Gisborne truck welder Todd Allen. - Photo: Supplied
A Gisborne truck welder is accusing the Transport Agency of crippling his business while cowboy operators carry on.
The agency's compliance crackdown, which follows years of slack enforcement, is also taking its toll on garages and a big kiwifruit industry company.
Todd Allen employs four people to build trucks and repair chassis at one of Gisborne's only dedicated manufacturing certifier companies.
The Transport Agency told him on Friday he now has to get not just one, but two engineers to sign off his work, and he doesn't know why.
"I'm not telling them to leave me alone, I'm telling them to give me a fair go," Mr Allen said.
"If there's something wrong with any of the work I've done, they need to come and tell me what it is. They've just said, 'we haven't been able to get to you, so here's another whole level of compliance', effectively giving my competitors a huge commercial advantage."
So far 222 transport companies, garages and certifiers have had their licences to operate suspended or revoked entirely, or been warned, and more are added to the list each week.
Mr Allen is not one of those, but he still faces new and higher hurdles that he said were "crippling" him.
Tauranga lawyer David Pawson represents a large company that's just been refused a goods transport service licence for what he said were "very minor" demerit infringements.
"Right at the beginning of the kiwifruit season, where the client is going to find it very difficult to maintain an industry that's struggling to come back from [the disease] PSA," Mr Pawson said.
Mr Pawson said the company, which will not be named for commercial reasons, was very significant with many vehicles and over 100 employees.
He said he was taking the case to court, along with other cases of thwarted transport operators such as a garage denied the authority to issue Warrants of Fitness after waiting many months.
"So the NZTA clampdown does seem to be causing a bit of disruption to business," he said.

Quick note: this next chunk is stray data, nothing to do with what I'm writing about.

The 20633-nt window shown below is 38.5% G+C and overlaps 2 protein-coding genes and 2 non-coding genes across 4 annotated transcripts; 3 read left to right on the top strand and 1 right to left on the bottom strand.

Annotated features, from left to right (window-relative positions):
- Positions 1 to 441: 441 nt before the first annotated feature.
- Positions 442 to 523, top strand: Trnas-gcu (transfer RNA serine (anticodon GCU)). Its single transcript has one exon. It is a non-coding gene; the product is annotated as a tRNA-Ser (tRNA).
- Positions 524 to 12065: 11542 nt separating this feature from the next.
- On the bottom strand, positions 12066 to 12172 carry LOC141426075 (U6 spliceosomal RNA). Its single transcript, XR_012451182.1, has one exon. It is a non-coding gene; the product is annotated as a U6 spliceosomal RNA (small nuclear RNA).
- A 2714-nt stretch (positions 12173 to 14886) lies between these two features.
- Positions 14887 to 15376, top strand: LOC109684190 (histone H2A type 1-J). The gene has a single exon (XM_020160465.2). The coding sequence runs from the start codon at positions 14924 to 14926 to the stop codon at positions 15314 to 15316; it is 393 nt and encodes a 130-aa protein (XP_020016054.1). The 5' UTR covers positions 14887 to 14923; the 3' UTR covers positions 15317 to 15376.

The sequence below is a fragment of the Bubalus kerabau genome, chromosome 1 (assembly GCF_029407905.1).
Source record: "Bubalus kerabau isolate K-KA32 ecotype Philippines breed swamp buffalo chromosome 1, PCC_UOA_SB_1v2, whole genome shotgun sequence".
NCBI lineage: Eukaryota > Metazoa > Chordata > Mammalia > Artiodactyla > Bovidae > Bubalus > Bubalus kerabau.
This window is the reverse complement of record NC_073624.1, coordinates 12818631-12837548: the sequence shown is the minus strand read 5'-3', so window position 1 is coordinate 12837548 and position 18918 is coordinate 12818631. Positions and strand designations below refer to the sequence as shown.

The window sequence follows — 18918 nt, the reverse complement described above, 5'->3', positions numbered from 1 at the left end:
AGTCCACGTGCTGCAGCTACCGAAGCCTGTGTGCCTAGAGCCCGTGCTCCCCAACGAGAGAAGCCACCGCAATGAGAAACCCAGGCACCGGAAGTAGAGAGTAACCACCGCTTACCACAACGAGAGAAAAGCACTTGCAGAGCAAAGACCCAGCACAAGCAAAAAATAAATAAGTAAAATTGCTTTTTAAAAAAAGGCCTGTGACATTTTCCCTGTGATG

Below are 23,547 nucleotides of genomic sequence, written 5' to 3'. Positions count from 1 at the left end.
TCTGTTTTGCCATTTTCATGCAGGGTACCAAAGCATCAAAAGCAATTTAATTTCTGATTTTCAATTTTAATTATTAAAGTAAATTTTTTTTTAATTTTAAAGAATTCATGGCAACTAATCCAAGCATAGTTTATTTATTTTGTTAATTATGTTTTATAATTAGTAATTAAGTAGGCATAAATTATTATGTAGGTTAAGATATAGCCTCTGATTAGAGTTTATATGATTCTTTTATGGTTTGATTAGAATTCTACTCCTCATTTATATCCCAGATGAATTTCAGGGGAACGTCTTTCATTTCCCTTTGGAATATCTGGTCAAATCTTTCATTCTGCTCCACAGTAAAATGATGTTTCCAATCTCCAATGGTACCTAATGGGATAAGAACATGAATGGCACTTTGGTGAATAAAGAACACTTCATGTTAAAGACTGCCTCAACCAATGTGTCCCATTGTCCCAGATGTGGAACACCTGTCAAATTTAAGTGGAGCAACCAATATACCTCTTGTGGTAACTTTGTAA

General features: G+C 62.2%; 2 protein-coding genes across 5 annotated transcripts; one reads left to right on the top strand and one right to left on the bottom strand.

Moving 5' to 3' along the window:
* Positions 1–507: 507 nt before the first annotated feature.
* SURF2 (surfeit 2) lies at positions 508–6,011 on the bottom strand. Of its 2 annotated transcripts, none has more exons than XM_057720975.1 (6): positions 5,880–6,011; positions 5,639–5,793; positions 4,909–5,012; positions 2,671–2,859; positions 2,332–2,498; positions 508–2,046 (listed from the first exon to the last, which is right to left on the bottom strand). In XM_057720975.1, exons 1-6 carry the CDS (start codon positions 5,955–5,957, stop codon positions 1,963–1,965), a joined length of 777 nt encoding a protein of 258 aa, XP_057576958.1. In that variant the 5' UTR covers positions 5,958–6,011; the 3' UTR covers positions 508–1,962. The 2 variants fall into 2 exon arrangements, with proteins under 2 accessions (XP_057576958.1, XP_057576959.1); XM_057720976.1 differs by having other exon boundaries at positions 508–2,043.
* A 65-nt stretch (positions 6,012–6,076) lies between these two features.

Todd Allen has taken his case up with the Transport Minister Phil Twyford.
"As a manufacturing certifier I must have comprehensive insurance cover and every job I do on a vehicle is recorded and a file kept ..." he wrote to Mr Twyford.
"This adds a lot of work to my jobs in the form of compliance and recording, something I am happy to do if all manufacturing certifiers must abide by the same rules.
"One huge problem with this system is the fact that there are engineering companies all over the country and in Gisborne who do the same work as me and are not manufacturing certifiers so the NZTA has no idea that these companies even exist, no one is overseeing any of their work whatsoever."
The problem of poor welding on trucks was getting worse not better, Mr Allen said, and he was regularly seeing trucks that had been repaired in other regions that had load anchors patched with silicone and truck draw bars repaired with bog.
He told RNZ he would quote to repair a component that had already been repaired "10 or 15 times" and was "pretty much buggered".
"I have to add all the compliance costs from NZTA, I have to do the job to a very high standard, I give them a price - they just go down the road to the cowboys.
"I would have been better off not complying and being one of the cowboys, but because I do comply I've come on their [the agency's] radar."
The Transport Agency responded to RNZ's request for comment by citing a previous interview in which it laid out its compliance processes and people's rights of appeal, which includes going to the district court.
One problem in appealing against any penalties, or having a licence refused, was that road safety all but eclipsed other considerations, lawyer David Pawson said.
"It's always going to be difficult to get them [the agency] to consider other factors such as commercial interests, employment. Certainly, they seem not to want to interest themselves with commercial efficacy."
The agency has repeatedly admitted its failure to enforce the road safety rules but added this was because it chose instead to try to educate transport operators.
Mr Allen disputes that.
After waiting two years to be audited by NZTA the first time, instead of a few months, he said he then asked the auditor about how to get training in how to meet the performance review requirements.
"He said, 'oh yeah, these courses are coming'. Five years later there's no courses - not even a phone call back.
"No enforcement. No education."
The Truck-Trailer Manufacturers Federation said it was not aware of members having problems with the Transport Agency's crackdown. It runs training courses with the agency's help, it said.